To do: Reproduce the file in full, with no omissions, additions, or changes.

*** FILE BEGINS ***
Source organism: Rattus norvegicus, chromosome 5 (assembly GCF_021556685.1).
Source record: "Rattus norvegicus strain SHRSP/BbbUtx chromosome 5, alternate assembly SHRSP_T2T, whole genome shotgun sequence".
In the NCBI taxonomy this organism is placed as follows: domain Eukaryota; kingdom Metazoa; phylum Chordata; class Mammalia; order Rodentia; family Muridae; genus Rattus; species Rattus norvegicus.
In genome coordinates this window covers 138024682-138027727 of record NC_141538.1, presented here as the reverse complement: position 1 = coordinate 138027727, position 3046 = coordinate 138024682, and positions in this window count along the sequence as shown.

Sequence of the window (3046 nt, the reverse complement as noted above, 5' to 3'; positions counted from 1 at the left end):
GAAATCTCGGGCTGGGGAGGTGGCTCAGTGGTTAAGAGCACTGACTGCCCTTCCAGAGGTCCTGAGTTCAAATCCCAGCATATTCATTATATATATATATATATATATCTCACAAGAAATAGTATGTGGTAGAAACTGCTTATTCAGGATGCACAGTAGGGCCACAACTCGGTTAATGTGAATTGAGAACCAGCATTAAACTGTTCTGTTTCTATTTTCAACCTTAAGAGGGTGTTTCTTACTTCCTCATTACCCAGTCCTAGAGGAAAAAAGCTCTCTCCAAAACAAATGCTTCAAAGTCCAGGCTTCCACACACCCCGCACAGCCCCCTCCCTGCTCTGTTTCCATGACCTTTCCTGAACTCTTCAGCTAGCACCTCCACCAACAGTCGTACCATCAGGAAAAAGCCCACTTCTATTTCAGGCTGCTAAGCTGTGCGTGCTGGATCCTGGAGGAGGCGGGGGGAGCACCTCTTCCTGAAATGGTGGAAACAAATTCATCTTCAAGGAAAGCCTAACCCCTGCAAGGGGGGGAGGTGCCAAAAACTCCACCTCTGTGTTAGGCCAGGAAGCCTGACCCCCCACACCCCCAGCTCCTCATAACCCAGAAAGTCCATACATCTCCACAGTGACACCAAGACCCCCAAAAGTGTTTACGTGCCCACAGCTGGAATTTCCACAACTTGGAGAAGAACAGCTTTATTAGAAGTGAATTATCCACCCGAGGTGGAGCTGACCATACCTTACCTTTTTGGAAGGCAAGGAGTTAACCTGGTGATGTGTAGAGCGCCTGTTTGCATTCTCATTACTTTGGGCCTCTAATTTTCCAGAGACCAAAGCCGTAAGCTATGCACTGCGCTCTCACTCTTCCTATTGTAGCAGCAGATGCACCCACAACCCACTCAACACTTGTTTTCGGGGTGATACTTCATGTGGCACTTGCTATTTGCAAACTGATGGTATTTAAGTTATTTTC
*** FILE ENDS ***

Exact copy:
Source organism: Rattus norvegicus, chromosome 5 (assembly GCF_021556685.1).
Source record: "Rattus norvegicus strain SHRSP/BbbUtx chromosome 5, alternate assembly SHRSP_T2T, whole genome shotgun sequence".
In the NCBI taxonomy this organism is placed as follows: domain Eukaryota; kingdom Metazoa; phylum Chordata; class Mammalia; order Rodentia; family Muridae; genus Rattus; species Rattus norvegicus.
In genome coordinates this window covers 138024682-138027727 of record NC_141538.1, presented here as the reverse complement: position 1 = coordinate 138027727, position 3046 = coordinate 138024682, and positions in this window count along the sequence as shown.

Sequence of the window (3046 nt, the reverse complement as noted above, 5' to 3'; positions counted from 1 at the left end):
GAAATCTCGGGCTGGGGAGGTGGCTCAGTGGTTAAGAGCACTGACTGCCCTTCCAGAGGTCCTGAGTTCAAATCCCAGCATATTCATTATATATATATATATATATATCTCACAAGAAATAGTATGTGGTAGAAACTGCTTATTCAGGATGCACAGTAGGGCCACAACTCGGTTAATGTGAATTGAGAACCAGCATTAAACTGTTCTGTTTCTATTTTCAACCTTAAGAGGGTGTTTCTTACTTCCTCATTACCCAGTCCTAGAGGAAAAAAGCTCTCTCCAAAACAAATGCTTCAAAGTCCAGGCTTCCACACACCCCGCACAGCCCCCTCCCTGCTCTGTTTCCATGACCTTTCCTGAACTCTTCAGCTAGCACCTCCACCAACAGTCGTACCATCAGGAAAAAGCCCACTTCTATTTCAGGCTGCTAAGCTGTGCGTGCTGGATCCTGGAGGAGGCGGGGGGAGCACCTCTTCCTGAAATGGTGGAAACAAATTCATCTTCAAGGAAAGCCTAACCCCTGCAAGGGGGGGAGGTGCCAAAAACTCCACCTCTGTGTTAGGCCAGGAAGCCTGACCCCCCACACCCCCAGCTCCTCATAACCCAGAAAGTCCATACATCTCCACAGTGACACCAAGACCCCCAAAAGTGTTTACGTGCCCACAGCTGGAATTTCCACAACTTGGAGAAGAACAGCTTTATTAGAAGTGAATTATCCACCCGAGGTGGAGCTGACCATACCTTACCTTTTTGGAAGGCAAGGAGTTAACCTGGTGATGTGTAGAGCGCCTGTTTGCATTCTCATTACTTTGGGCCTCTAATTTTCCAGAGACCAAAGCCGTAAGCTATGCACTGCGCTCTCACTCTTCCTATTGTAGCAGCAGATGCACCCACAACCCACTCAACACTTGTTTTCGGGGTGATACTTCATGTGGCACTTGCTATTTGCAAACTGATGGTATTTAAGTTATTTTC